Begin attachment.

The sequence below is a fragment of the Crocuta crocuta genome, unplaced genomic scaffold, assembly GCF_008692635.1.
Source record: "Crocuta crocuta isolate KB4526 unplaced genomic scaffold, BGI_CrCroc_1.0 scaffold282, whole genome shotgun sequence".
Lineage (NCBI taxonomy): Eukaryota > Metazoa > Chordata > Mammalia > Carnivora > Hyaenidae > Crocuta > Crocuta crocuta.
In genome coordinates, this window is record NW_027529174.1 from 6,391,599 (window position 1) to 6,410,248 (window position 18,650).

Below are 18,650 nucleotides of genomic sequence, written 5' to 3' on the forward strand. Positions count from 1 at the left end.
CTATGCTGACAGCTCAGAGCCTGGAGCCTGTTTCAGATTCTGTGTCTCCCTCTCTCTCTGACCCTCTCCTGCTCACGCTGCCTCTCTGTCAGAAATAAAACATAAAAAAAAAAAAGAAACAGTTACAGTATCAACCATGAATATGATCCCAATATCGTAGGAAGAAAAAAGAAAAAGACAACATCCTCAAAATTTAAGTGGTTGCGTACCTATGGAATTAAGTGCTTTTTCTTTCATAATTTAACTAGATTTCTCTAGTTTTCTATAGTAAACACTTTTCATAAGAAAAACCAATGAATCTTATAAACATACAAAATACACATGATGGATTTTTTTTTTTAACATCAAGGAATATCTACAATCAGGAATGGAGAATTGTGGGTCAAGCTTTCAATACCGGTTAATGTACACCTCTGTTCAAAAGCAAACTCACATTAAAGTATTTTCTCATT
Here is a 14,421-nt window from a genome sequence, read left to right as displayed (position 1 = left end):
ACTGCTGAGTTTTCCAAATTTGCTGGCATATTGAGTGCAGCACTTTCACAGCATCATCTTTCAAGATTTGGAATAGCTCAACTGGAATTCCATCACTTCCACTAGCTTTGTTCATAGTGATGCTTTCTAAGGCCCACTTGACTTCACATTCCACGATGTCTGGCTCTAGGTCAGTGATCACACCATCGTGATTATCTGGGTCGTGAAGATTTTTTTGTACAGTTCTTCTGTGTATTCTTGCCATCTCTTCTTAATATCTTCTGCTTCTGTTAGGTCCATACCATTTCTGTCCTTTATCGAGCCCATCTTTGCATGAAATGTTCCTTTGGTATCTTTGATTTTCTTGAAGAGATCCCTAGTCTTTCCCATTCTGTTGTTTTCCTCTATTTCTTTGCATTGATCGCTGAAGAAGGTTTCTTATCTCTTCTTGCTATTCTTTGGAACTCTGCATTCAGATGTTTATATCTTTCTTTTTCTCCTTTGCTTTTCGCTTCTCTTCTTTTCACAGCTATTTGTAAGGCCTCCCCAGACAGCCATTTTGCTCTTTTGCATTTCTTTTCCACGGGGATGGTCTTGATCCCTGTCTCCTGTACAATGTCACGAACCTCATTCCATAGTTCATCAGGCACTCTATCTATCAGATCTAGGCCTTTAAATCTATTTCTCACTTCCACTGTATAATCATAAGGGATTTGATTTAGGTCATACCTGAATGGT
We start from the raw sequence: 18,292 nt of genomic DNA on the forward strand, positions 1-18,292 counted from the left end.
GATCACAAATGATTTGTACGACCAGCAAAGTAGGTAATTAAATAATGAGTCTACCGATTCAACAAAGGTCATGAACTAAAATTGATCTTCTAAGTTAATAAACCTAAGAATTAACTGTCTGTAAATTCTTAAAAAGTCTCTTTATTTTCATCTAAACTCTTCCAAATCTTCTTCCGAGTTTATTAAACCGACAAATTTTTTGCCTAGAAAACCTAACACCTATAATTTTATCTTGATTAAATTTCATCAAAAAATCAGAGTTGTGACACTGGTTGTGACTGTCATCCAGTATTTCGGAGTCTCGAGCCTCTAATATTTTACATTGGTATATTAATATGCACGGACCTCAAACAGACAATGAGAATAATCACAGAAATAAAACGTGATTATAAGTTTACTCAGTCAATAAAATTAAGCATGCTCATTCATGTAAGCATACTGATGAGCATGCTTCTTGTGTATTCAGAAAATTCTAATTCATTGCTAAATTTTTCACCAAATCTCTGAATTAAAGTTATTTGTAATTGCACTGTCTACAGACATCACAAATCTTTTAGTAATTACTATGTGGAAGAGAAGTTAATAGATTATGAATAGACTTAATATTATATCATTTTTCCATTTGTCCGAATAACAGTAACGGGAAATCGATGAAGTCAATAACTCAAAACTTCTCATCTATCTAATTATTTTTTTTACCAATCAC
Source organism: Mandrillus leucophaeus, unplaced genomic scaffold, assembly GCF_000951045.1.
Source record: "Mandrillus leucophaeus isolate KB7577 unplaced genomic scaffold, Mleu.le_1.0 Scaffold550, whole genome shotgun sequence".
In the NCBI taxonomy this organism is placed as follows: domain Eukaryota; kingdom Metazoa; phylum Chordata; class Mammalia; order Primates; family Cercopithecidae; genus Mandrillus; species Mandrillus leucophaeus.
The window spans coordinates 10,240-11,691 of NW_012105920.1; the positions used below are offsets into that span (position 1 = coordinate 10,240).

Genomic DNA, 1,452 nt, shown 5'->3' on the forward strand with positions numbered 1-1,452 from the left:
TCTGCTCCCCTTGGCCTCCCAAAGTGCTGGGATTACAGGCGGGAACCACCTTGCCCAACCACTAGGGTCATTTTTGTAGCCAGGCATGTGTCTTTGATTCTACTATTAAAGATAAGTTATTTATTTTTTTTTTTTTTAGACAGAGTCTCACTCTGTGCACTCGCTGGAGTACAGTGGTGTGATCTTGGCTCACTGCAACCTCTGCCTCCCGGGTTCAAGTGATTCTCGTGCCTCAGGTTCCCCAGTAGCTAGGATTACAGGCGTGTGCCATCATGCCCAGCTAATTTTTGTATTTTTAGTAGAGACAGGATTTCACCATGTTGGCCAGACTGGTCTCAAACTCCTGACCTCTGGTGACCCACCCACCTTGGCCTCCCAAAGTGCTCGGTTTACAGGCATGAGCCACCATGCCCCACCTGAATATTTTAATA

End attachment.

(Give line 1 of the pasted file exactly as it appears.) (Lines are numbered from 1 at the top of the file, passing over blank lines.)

The sequence below is a fragment of the Crocuta crocuta genome, unplaced genomic scaffold, assembly GCF_008692635.1.